When Nobel Laureate Amartya Sen says something, everyone listens. So when he pens what is touted as his most ambitious book till date, everyone sits up and takes notice. In the book, The Idea of Justice (Penguin Allen Lane), Sen says that putting in place the right institutions and entitlements is a step towards a more just society. The key thing is whether our institutions are able to deliver justice in their sphere. He also underlines the importance of conversations as a tool to resolve conflicts and arrive at a more just outcome.
During a whistle-stop tour of India for the launch of his new book, Sen took out 25 minutes from his extremely hectic schedule to speak to Forbes India.
Why is justice so intriguing to you?
Mainly it’s the face of injustice we see in our day to day life that makes us feel what we can do to make things better from the point of view of justice. If I walked around in India or any other country today and were not invaded by a sense of injustice, then there is something to be explained there. There is nothing to be explained about why one is invaded by a sense of injustice because it is there. So much inequality. So much lack of freedom, tyranny and denial of liberty on one side and inequality and deprivation, and denial of substantive opportunity on the other.In the Indian context post 1991, there has been a remarkable change in the lives of people. Would you say that India as a society or as an economy is more just today?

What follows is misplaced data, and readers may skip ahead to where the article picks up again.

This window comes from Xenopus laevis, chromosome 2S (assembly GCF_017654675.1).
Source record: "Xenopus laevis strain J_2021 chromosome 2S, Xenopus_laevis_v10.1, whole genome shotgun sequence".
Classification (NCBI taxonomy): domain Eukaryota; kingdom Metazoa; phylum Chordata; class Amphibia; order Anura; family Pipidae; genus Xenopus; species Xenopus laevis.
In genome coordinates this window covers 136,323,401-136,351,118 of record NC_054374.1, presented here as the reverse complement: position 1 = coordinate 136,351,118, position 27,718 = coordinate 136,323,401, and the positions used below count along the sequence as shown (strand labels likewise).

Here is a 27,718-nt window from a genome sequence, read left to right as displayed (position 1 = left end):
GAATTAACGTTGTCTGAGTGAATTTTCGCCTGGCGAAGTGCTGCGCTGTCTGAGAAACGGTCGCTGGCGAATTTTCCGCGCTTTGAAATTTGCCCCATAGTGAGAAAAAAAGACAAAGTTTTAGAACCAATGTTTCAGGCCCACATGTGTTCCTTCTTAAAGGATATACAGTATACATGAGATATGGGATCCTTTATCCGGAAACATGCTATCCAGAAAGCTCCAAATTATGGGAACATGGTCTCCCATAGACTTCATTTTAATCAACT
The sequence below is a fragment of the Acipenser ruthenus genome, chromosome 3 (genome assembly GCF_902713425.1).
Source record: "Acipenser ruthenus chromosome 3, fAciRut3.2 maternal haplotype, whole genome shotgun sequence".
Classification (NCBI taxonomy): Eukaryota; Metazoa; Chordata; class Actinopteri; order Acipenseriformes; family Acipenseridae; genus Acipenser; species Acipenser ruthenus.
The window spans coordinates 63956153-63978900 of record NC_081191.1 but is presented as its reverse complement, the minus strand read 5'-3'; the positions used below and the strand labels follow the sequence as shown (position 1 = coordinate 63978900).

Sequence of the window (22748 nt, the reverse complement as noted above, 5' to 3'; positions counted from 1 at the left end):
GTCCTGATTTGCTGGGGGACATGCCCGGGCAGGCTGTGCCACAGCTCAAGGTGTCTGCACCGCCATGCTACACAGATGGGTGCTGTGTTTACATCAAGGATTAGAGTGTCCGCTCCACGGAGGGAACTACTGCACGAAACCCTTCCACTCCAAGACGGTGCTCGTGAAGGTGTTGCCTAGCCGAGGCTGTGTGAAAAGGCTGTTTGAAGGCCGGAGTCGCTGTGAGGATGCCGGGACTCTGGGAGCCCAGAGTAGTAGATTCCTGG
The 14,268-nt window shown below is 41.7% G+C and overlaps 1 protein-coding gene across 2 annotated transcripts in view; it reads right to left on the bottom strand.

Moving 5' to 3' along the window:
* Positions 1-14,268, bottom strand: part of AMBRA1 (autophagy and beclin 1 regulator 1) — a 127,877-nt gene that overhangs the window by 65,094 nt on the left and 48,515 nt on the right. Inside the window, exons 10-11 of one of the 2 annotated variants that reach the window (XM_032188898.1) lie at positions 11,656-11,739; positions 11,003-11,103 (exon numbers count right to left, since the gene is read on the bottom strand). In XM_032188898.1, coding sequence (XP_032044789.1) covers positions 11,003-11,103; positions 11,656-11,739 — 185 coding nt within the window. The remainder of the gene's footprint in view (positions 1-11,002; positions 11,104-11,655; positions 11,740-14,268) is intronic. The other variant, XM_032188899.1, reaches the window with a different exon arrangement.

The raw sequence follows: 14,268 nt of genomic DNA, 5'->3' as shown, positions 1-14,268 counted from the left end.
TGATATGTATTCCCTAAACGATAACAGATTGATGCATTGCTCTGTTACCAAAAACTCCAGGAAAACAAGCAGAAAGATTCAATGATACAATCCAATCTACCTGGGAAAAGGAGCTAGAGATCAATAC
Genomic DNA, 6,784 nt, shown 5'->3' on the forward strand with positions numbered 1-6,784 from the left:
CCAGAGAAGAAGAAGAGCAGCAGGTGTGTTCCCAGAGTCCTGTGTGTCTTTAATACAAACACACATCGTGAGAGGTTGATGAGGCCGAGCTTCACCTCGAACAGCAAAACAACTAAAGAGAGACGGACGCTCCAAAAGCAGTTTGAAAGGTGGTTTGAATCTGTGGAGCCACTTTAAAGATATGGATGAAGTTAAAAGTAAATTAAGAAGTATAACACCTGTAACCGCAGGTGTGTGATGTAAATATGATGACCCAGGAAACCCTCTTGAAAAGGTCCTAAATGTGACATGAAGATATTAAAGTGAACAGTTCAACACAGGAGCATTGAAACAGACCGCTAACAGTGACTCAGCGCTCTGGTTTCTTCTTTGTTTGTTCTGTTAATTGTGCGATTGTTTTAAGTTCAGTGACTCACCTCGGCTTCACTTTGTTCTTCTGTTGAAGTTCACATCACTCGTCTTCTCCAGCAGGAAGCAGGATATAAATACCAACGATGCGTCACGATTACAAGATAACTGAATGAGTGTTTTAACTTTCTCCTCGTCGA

I wouldn’t even try to bring about an overall judgment. Do I think there are many unremoved injustices in India? Yes. Have some of the unremoved injustices been tackled reasonably well? I would say yes. There have been changes. The percentage of illiteracy has gone down. That’s one way of putting it. But the percentage of illiteracy is still unacceptably high. That’s also true. So the overall judgment is far less interesting than the detailed assessment of what the society is like. Is there really a way to measure justice?